Helen Keller Says: “Character cannot be developed in ease and quiet. Only through experience of trial and suffering can the soul be strengthened, ambition inspired, and success achieved.

Helen Keller Says: “Death is no more than passing from one room into another. But there’s a difference for me, you know. Because in that other room I shall be able to see.”

Helen Keller Says: “Defeat is simply a signal to press onward.”

Helen Keller Says: “Do not think of todays failures, but of the success that may come tomorrow.”

Helen Keller Says: “Each day comes to me with both hands full of possibilities.”

Helen Keller Says: “Education should train the child to use his brains, to make for himself a place in the world and maintain his rights even when it seems that society would shove him into the scrap-heap.”

Helen Keller Says: “Every one of us is blind and deaf until our eyes are opened to our fellowmen, until our ears hear the voice of humanity.”

Helen Keller Says: “Everybody talks, nobody listens. Good listeners are as rare as white crows.”

Helen Keller Says: “Everything has its wonders, even darkness and silence, and I learn, whatever state I may be in, therein to be content.”

Helen Keller Says: “Face your deficiencies and acknowledge them; but do not let them master you. Let them teach you patience, sweetness, insight.”

Helen Keller Says: “Great poetry needs no interpreter other than a responsive heart.”

Helen Keller Says: “Happiness cannot come from without. It must come from within. It is not what we see and touch or that which others do for us which makes us happy; it is that which we think and feel and do, first for the other fellow and then for ourselves.”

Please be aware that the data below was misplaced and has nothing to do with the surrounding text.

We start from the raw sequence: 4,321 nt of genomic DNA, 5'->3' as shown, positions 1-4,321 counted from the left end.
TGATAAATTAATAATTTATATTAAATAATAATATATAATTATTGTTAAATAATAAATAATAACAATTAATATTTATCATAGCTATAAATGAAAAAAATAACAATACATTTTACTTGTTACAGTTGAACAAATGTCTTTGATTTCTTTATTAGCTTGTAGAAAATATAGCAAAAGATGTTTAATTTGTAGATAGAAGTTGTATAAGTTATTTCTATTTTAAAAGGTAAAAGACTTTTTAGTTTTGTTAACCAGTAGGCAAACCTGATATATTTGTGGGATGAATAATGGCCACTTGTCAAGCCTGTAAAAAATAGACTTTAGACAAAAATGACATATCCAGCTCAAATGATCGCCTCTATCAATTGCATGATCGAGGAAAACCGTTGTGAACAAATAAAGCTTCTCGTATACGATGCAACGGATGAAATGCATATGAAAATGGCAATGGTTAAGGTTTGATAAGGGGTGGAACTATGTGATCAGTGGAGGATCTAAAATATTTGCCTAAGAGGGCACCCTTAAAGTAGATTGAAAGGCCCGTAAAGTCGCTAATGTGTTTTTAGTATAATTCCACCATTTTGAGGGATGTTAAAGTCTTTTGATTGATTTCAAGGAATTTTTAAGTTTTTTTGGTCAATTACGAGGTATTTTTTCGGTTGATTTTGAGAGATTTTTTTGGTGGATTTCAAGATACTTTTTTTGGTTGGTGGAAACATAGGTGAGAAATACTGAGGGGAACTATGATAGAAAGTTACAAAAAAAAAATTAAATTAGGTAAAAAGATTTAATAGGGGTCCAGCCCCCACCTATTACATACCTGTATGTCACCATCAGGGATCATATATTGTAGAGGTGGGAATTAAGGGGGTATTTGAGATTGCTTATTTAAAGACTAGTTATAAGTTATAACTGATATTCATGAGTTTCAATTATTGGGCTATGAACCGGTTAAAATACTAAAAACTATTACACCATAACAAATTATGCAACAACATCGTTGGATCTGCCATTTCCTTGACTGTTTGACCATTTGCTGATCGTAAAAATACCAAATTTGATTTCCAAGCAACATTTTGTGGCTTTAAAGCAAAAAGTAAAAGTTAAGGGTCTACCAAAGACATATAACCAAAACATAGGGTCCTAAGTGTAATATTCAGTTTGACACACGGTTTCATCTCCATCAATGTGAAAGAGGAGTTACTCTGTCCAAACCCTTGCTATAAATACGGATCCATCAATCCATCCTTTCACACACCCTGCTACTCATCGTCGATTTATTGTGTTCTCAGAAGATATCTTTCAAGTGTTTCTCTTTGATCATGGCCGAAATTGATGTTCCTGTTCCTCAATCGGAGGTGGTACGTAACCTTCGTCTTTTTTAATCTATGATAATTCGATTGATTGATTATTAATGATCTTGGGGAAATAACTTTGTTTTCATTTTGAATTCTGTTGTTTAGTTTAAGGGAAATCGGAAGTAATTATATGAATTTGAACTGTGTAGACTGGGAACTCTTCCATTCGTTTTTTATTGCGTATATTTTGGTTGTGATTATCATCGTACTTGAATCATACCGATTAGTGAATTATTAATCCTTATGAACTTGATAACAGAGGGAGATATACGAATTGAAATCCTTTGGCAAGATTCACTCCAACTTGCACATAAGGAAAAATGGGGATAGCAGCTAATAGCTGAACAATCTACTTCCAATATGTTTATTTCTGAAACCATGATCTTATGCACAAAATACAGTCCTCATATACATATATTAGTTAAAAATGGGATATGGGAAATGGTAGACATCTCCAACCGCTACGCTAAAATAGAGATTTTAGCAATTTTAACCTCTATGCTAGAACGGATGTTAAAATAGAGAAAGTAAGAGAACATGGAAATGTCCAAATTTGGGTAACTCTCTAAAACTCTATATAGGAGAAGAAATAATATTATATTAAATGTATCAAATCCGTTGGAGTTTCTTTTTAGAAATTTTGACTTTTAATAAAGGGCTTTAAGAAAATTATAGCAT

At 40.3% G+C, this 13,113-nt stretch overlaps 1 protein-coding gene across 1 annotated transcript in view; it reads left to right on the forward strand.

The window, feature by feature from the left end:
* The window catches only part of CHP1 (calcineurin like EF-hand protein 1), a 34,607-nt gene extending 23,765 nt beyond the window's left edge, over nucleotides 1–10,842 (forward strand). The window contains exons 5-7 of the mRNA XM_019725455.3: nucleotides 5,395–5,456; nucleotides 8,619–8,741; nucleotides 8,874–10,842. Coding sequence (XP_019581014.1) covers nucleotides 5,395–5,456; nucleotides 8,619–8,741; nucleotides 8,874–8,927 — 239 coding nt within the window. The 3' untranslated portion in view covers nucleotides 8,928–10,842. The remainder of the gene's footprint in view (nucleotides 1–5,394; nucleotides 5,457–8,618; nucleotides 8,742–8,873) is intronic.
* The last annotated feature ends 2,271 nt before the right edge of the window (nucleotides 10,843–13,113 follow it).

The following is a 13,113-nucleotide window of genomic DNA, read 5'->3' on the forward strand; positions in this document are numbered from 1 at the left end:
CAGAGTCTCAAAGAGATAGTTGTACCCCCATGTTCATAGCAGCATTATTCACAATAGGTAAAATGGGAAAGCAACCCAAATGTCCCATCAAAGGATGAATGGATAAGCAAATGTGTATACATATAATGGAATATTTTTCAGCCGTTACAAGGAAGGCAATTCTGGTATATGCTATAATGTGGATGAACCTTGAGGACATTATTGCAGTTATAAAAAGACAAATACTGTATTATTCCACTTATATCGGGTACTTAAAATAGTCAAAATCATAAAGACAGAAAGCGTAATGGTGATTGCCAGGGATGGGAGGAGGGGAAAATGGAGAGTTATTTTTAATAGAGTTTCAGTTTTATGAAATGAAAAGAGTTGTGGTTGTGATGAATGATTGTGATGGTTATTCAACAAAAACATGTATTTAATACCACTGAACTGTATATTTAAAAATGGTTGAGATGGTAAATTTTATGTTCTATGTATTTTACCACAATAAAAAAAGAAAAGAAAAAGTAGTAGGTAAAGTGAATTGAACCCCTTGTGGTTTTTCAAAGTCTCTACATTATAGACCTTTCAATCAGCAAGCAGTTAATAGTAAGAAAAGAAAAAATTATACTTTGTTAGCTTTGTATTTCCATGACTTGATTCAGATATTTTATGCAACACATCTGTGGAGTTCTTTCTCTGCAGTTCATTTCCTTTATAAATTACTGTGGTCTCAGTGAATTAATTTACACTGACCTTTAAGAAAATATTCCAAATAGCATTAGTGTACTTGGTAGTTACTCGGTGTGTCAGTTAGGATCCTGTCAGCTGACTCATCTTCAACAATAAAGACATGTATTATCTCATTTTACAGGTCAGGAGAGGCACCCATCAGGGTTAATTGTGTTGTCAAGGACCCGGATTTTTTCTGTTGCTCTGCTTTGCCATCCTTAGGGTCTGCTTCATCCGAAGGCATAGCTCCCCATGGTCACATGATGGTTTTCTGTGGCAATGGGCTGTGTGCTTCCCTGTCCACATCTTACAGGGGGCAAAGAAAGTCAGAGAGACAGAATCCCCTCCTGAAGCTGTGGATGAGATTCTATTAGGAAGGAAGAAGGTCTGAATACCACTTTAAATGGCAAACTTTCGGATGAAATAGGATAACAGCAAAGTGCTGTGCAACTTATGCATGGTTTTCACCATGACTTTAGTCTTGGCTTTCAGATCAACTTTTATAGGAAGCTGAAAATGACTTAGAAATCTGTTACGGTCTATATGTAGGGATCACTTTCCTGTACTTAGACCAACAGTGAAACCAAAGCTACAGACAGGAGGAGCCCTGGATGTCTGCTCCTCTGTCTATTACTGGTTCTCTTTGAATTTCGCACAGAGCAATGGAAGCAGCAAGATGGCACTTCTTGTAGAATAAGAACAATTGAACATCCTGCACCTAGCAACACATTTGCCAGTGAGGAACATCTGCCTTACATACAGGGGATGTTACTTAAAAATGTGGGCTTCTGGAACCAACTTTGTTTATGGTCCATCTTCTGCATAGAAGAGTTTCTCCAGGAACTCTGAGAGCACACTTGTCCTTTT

Helen Keller Says: “Hope sees the invisible, feels the intangible, and achieves the impossible.”

Helen Keller Says: “I am not a perfect being. . . . I have more faults than I know what to do with. I have a naughty temper. I am stubborn, impatient of hindrances and of stupidity. I have not in the truest sense a Christian spirit. I am naturally a fighter. I am lazy. I put off till tomorrow what I might better do today. I do not feel that I have been compensated for the two senses I lack. I have worked hard for all the senses I have got, and always I beg for more.”

Helen Keller Says: “I can not do everything, but I can do something. I must not fail to do the something that I can do.”

Helen Keller Says: “I can see, and that is why I can be happy, in what you call the dark, but which to me is golden. I can see a God-made world, not a manmade world.”

Helen Keller Says: “I found that of the senses, the eye is the most superficial, the ear the most arrogant, smell the most voluptuous, taste the most superstitious and fickle, touch the most profound and the most philosophical.”

Helen Keller Says: “I had once believed that we were all masters of our fate–that we could mold our lives into any form we pleased… I had overcome deafness and blindness sufficiently to be happy, and I supposed that anyone could come out victorious if he threw himself valiantly into life’s struggle. But as I went more and more about the country I learned that I had spoken with assurance on a subject I knew little about… I learned that the power to rise in the world is not within the reach of everyone.”

Helen Keller Says: “I long to accomplish a great and noble task, but it is my chief duty to accomplish small tasks as if they were great and noble.”

Helen Keller Says: “I regard philanthropy as a tragic apology for wrong conditions under which human beings live …”